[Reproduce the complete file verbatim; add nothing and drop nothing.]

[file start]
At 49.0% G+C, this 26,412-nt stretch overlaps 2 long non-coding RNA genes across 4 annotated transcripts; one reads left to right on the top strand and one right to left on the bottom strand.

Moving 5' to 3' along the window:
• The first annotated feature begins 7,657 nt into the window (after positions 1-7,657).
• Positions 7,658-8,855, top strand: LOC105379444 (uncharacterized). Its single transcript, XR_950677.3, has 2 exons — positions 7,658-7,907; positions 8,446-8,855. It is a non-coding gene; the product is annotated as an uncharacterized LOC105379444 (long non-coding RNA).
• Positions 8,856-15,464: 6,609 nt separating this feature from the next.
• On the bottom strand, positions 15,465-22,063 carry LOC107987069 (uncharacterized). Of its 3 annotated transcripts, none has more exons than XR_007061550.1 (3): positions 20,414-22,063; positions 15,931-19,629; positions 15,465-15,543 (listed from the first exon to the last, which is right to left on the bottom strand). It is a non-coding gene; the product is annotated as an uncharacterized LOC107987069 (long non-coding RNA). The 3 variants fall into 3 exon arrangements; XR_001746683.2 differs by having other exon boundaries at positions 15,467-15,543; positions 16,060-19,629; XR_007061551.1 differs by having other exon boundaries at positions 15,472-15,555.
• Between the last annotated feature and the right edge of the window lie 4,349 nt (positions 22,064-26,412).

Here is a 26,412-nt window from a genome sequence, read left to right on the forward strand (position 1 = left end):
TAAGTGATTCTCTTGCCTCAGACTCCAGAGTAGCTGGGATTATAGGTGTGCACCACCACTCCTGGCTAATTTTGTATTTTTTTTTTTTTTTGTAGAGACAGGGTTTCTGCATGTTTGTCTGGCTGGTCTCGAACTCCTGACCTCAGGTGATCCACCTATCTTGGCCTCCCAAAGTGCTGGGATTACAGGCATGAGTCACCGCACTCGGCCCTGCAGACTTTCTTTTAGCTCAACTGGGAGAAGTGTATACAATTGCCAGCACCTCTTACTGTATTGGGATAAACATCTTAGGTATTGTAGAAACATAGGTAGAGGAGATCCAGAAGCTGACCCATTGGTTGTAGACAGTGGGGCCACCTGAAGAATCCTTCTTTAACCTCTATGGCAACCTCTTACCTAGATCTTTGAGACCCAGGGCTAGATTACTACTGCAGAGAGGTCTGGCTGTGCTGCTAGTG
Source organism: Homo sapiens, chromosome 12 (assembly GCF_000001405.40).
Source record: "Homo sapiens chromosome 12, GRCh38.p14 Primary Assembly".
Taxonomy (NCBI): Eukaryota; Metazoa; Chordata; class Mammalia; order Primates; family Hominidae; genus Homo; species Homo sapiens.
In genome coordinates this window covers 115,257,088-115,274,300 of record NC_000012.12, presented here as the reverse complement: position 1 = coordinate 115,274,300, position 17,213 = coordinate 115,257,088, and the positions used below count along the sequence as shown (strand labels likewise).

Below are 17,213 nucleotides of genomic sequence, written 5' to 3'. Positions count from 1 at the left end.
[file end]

At 49.0% G+C, this 26,412-nt stretch overlaps 2 long non-coding RNA genes across 4 annotated transcripts; one reads left to right on the top strand and one right to left on the bottom strand.

Moving 5' to 3' along the window:
• The first annotated feature begins 7,657 nt into the window (after positions 1-7,657).
• Positions 7,658-8,855, top strand: LOC105379444 (uncharacterized). Its single transcript, XR_950677.3, has 2 exons — positions 7,658-7,907; positions 8,446-8,855. It is a non-coding gene; the product is annotated as an uncharacterized LOC105379444 (long non-coding RNA).
• Positions 8,856-15,464: 6,609 nt separating this feature from the next.
• On the bottom strand, positions 15,465-22,063 carry LOC107987069 (uncharacterized). Of its 3 annotated transcripts, none has more exons than XR_007061550.1 (3): positions 20,414-22,063; positions 15,931-19,629; positions 15,465-15,543 (listed from the first exon to the last, which is right to left on the bottom strand). It is a non-coding gene; the product is annotated as an uncharacterized LOC107987069 (long non-coding RNA). The 3 variants fall into 3 exon arrangements; XR_001746683.2 differs by having other exon boundaries at positions 15,467-15,543; positions 16,060-19,629; XR_007061551.1 differs by having other exon boundaries at positions 15,472-15,555.
• Between the last annotated feature and the right edge of the window lie 4,349 nt (positions 22,064-26,412).

Here is a 26,412-nt window from a genome sequence, read left to right on the forward strand (position 1 = left end):
TAAGTGATTCTCTTGCCTCAGACTCCAGAGTAGCTGGGATTATAGGTGTGCACCACCACTCCTGGCTAATTTTGTATTTTTTTTTTTTTTTGTAGAGACAGGGTTTCTGCATGTTTGTCTGGCTGGTCTCGAACTCCTGACCTCAGGTGATCCACCTATCTTGGCCTCCCAAAGTGCTGGGATTACAGGCATGAGTCACCGCACTCGGCCCTGCAGACTTTCTTTTAGCTCAACTGGGAGAAGTGTATACAATTGCCAGCACCTCTTACTGTATTGGGATAAACATCTTAGGTATTGTAGAAACATAGGTAGAGGAGATCCAGAAGCTGACCCATTGGTTGTAGACAGTGGGGCCACCTGAAGAATCCTTCTTTAACCTCTATGGCAACCTCTTACCTAGATCTTTGAGACCCAGGGCTAGATTACTACTGCAGAGAGGTCTGGCTGTGCTGCTAGTG
Source organism: Homo sapiens, chromosome 12 (assembly GCF_000001405.40).
Source record: "Homo sapiens chromosome 12, GRCh38.p14 Primary Assembly".
Taxonomy (NCBI): Eukaryota; Metazoa; Chordata; class Mammalia; order Primates; family Hominidae; genus Homo; species Homo sapiens.
In genome coordinates this window covers 115,257,088-115,274,300 of record NC_000012.12, presented here as the reverse complement: position 1 = coordinate 115,274,300, position 17,213 = coordinate 115,257,088, and the positions used below count along the sequence as shown (strand labels likewise).

Below are 17,213 nucleotides of genomic sequence, written 5' to 3'. Positions count from 1 at the left end.